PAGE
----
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When the need for false identity cards increased to help Jews in hiding, Hannie stole identity cards in all sorts of public areas for them. In the spring of 1943 there were several razzia’s at the universities. Later the Germans announced that every college graduate had to go to Germany to work there for a while and finally the college students who wanted to continue their education had to sign a loyalty affidavit to the Germans. Hannie didn’t sign and so she quit school.

Her mother was a Mennonite and her father was attached to the Social Democratic Workers’ Party. During her law studies at the Universiteit van Amsterdam she became friends with the Jewish students Philine Polak and Sonja Frenk. This made her feel strongly about actions against Jews. With the German occupation of the Netherlands in World War II university students were required to sign a declaration of allegiance to the occupation authorities. When Hannie refused to sign the petition in support of the occupation forces, she could not continue her studies and moved in with her parents again. She became more and more active in the resistance movement and helped people who were hiding from the Germans with stolen identification cards and food-coupons.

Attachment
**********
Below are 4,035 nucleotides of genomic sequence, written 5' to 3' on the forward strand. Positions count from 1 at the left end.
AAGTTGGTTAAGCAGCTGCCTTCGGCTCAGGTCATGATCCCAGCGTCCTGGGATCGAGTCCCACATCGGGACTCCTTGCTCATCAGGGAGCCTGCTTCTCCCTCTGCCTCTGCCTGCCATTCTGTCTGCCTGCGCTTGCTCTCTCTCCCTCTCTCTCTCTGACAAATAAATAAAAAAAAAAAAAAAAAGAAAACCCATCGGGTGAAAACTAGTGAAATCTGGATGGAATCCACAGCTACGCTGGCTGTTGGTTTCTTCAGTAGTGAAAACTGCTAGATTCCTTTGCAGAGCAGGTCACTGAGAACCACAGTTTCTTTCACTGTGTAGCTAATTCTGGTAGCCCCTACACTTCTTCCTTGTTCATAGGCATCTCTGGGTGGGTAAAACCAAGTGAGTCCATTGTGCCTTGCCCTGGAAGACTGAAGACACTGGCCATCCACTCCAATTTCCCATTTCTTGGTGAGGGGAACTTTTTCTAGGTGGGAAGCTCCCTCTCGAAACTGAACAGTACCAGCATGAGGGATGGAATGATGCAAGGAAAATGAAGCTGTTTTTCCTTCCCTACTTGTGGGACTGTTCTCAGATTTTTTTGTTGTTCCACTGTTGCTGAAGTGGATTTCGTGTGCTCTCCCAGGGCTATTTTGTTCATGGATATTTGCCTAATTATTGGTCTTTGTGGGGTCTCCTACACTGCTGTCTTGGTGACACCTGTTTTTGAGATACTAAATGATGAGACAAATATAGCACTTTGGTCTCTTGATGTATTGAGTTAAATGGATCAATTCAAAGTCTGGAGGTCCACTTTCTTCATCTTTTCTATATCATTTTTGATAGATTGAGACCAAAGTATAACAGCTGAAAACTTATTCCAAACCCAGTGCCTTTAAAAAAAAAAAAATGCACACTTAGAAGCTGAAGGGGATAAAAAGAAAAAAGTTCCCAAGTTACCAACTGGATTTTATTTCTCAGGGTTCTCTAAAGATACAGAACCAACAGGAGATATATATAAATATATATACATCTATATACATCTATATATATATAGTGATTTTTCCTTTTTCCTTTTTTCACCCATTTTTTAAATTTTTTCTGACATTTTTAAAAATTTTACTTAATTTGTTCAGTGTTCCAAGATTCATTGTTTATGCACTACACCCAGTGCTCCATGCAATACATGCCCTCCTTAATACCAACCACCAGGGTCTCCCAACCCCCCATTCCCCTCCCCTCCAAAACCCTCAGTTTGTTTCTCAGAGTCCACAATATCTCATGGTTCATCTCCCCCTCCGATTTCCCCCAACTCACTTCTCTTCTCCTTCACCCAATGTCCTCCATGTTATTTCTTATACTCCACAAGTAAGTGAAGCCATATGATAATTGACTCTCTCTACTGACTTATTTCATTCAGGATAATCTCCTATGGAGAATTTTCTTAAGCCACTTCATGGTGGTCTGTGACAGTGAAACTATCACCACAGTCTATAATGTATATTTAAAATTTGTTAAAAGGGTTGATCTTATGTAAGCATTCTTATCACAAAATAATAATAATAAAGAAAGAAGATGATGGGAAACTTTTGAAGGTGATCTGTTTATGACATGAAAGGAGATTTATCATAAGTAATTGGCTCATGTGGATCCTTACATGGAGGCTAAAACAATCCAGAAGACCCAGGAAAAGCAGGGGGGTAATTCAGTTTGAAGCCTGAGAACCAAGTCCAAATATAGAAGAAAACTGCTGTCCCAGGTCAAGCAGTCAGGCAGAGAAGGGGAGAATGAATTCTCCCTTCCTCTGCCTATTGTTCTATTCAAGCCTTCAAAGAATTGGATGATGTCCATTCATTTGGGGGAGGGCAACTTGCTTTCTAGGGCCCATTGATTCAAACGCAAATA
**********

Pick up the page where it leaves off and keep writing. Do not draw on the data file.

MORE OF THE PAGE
She went back to Haarlem, where she joined the RVV, the council of resistance. She said that food aid wasn’t enough for her, she was willing to offer armed resistance. The RVV ordered her and another member of the group to ‘eliminate’ an officer of the German secret police, the Sicherheits Dienst. Hannie was scared to death but she fired. Instead of a shot, a click was heard and nothing happened. The SD officer introduced himself as Frans van der Wiel, the commandant of the resistance group. It appeared to be a test. Although Hannie had past the test, she was furious. Hannie got to know many people who were involved with the resistance. That is how she met Truus Oversteegen and her sister Freddie, who were also members of the resistance group. Hannie was 19, Truus was 16 and Freddie only 14 at the beginning of the war. Truus became the leader when they worked together because Hannie was a bit dreamy, according to Truus, and Freddie was still too young. Most of the work existed of spreading illegal newspapers, transportation of weapons, stealing and/or falsifying identity cards, sabotage, disguising as German girls to extract information from the German soldiers and bringing Jewish children to hiding places. Hannie took also part in bigger actions. In November 1943 Hannie and a few other members of the resistance group tried to blow up a power station near Haarlem. Only a part of the explosives did actually explode, so only one transport system was damaged. Although the attempt didn’t work for one hundred percent, it gave the people hope.